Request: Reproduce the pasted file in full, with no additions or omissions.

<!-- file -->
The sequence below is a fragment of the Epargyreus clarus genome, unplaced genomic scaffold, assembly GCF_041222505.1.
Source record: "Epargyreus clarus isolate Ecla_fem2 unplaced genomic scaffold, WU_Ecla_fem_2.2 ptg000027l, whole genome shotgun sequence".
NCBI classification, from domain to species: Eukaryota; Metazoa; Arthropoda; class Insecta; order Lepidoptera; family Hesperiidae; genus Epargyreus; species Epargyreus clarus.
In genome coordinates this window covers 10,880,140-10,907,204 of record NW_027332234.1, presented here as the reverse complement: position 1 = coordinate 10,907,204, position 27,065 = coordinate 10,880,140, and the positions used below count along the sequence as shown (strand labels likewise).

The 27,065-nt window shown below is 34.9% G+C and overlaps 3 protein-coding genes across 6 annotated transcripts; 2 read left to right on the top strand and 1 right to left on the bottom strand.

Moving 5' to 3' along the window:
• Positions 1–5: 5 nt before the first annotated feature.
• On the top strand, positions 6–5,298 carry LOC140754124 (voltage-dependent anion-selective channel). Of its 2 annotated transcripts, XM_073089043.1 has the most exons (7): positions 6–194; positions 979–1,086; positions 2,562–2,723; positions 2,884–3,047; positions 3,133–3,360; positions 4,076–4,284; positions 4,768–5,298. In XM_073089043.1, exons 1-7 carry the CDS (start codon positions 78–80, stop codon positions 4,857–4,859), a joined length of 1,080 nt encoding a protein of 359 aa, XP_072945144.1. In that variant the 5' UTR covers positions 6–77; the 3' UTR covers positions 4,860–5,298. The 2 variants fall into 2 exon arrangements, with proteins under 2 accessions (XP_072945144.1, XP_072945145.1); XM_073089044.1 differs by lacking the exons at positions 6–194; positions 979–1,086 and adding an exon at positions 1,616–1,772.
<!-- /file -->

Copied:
The sequence below is a fragment of the Epargyreus clarus genome, unplaced genomic scaffold, assembly GCF_041222505.1.
Source record: "Epargyreus clarus isolate Ecla_fem2 unplaced genomic scaffold, WU_Ecla_fem_2.2 ptg000027l, whole genome shotgun sequence".
NCBI classification, from domain to species: Eukaryota; Metazoa; Arthropoda; class Insecta; order Lepidoptera; family Hesperiidae; genus Epargyreus; species Epargyreus clarus.
In genome coordinates this window covers 10,880,140-10,907,204 of record NW_027332234.1, presented here as the reverse complement: position 1 = coordinate 10,907,204, position 27,065 = coordinate 10,880,140, and the positions used below count along the sequence as shown (strand labels likewise).

The 27,065-nt window shown below is 34.9% G+C and overlaps 3 protein-coding genes across 6 annotated transcripts; 2 read left to right on the top strand and 1 right to left on the bottom strand.

Moving 5' to 3' along the window:
• Positions 1–5: 5 nt before the first annotated feature.
• On the top strand, positions 6–5,298 carry LOC140754124 (voltage-dependent anion-selective channel). Of its 2 annotated transcripts, XM_073089043.1 has the most exons (7): positions 6–194; positions 979–1,086; positions 2,562–2,723; positions 2,884–3,047; positions 3,133–3,360; positions 4,076–4,284; positions 4,768–5,298. In XM_073089043.1, exons 1-7 carry the CDS (start codon positions 78–80, stop codon positions 4,857–4,859), a joined length of 1,080 nt encoding a protein of 359 aa, XP_072945144.1. In that variant the 5' UTR covers positions 6–77; the 3' UTR covers positions 4,860–5,298. The 2 variants fall into 2 exon arrangements, with proteins under 2 accessions (XP_072945144.1, XP_072945145.1); XM_073089044.1 differs by lacking the exons at positions 6–194; positions 979–1,086 and adding an exon at positions 1,616–1,772.